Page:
Mainstreaming India’s water and climate concerns: Reflections before COP-21

India’s INDC commitments show that it is serious about climate change but to effectively deal with the issue, all nations must actively engage in reducing their emissions.
INDCs will take centre stage at COP 21-UN Climate Change conference in Paris (Source: France Bleu)
INDCs will take centre stage at COP 21-UN Climate Change conference in Paris (Source: France Bleu)

“Climate Change has taken on political dimensions, that’s odd because I don’t see people choosing sides over E=mc2 or other fundamental facts of science!” - Neil deGrasse Tyson, astrophysicist

India is blessed with varied and abundant tapped and untapped natural resources on which a major portion of its economy is based. Be it the Himalayan and other mountainous regions, areas along the coastline, the Thar Desert, numerous wetlands, islands, and the intricate riverine system running all across the country, India’s economic growth cannot be imagined without its natural resources. However, India faces a persistent water resources crisis owing to a growing imbalance of supply and demand.

Water problems everywhere

The simultaneous effects of agricultural growth, industrialisation and urbanisation coupled with declining surface and groundwater quantity, intra and interstate water disputes and inefficiencies in water-use practices are some of the crucial problems faced by India’s water sector. A population of more than 1.25 billion, an agricultural economy based on intensive irrigation, and fast developing large urban industrial centers have the potential to jeopardise the sustainability of available water resources in the country. Over the last two decades, water sources have depleted and pollution has increased. Groundwater levels are consistently dropping, and flow in major rivers has continued to decrease in the dry season. Shallow groundwater and surface water bodies have become severely polluted from agricultural pollution as well as untreated industrial and urban discharge. 

Although India has a long coastline of over 7,500 km, a recent report by Climate Central shows that nearly 55 million Indians residing on these coasts are under direct threat due to sea level rise. The recent floods in southern India due to unexpectedly heavy downpour, more frequent weather extremes and delayed seasons all point out that things have changed and if nothing is done to cap anthropogenic emissions, the worst is yet to come.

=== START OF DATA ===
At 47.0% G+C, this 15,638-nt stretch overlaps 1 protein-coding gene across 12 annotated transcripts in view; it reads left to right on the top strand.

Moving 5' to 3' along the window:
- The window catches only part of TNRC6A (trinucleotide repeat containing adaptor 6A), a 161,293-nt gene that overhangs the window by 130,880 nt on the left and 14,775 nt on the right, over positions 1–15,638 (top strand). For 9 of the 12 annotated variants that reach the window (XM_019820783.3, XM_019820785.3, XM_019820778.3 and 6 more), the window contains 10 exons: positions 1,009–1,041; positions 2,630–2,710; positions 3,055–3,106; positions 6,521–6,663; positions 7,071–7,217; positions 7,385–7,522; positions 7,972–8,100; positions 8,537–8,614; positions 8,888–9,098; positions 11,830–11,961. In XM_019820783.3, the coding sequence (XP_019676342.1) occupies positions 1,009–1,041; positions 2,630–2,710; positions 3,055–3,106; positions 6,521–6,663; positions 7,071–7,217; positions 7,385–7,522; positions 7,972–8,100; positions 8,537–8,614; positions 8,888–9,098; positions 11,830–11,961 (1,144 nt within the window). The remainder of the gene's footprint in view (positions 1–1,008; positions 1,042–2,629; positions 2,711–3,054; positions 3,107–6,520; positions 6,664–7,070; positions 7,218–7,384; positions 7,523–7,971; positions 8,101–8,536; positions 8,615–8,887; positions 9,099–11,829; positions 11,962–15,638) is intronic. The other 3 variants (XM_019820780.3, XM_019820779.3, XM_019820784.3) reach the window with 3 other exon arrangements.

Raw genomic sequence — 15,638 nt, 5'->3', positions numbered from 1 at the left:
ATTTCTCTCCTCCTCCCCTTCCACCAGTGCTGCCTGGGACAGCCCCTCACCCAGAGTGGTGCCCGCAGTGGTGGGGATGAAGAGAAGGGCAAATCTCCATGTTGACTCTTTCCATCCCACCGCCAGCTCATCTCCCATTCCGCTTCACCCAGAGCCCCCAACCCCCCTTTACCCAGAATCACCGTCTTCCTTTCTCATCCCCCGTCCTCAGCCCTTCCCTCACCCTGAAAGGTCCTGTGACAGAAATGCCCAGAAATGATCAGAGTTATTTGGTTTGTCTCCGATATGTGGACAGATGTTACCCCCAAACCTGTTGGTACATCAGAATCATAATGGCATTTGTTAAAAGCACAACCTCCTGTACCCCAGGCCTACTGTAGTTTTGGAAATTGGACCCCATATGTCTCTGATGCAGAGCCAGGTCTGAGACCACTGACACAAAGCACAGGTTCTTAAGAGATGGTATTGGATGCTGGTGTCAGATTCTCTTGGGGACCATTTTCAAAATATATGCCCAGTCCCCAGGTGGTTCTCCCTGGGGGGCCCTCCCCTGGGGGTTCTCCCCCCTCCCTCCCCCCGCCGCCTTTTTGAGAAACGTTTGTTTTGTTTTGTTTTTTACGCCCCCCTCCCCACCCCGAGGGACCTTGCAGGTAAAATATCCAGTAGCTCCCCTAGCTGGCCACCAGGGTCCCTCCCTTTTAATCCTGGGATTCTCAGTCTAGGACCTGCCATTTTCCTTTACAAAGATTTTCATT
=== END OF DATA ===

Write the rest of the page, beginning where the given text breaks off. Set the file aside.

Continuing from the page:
The dependence that the economy has on natural resources will be severely impacted if the worsening effects of climate change are not addressed. Still in its developing phase, India can’t afford to forego even a part of its industrial development owing to ever increasing pressure from its growing population. But we also cannot go on developing without taking into account the emissions produced by these industries, which are major contributors of global warming due to the accumulation of more than necessary greenhouse gases in the atmosphere. After the United States and China, India, in fact, is the most carbon emitting country in the world [1]. 

Global climate dialogue: COP-21

The discourse with respect to global greenhouse gas emissions, which is also a view prescribed by developing nations, is the one which states that the historical responsibility of emissions lies with developed nations as they have been emitting them for more than 200 years since the start of the Industrial Revolution. In a few days time, over forty thousand delegates from nearly two hundred countries will meet in Paris at the much awaited Conference of the Parties (COP-21), the most important United Nations Climate Change Conference--after 1997’s famed and unfortunately failed Kyoto Protocol--to discuss the steps to be taken after the Kyoto expires in 2020. Although, these COPs have largely been missed opportunities to reach to a consensus to cut global emissions by all countries, COP-21 is rather ambitious and at the same time more understanding in the way that it has asked all participating countries to submit their own plans as to how they will cut their emissions in the coming years.

Based on the principle of Common but Differentiated Responsibilities (CBDRs), these nation-determined plans, also called Intended Nationally Determined Contributions (INDCs), though not legally binding do show how serious every individual country is in its efforts to mitigate and adapt to climate change. Recent research points out that these INDCs won’t be enough to cap the average global temperature rise under the scientifically agreed 2 degrees Celsius from pre-industrialised levels by the end of this century. An assessment by the European Commission’s Joint Research Centre (JRC) shows that the INDCs submitted by 155 countries, which are responsible for around 90 percent of the global emissions, even if followed religiously by every single country would still increase the average global temperature by almost 3 degrees Celsius [2].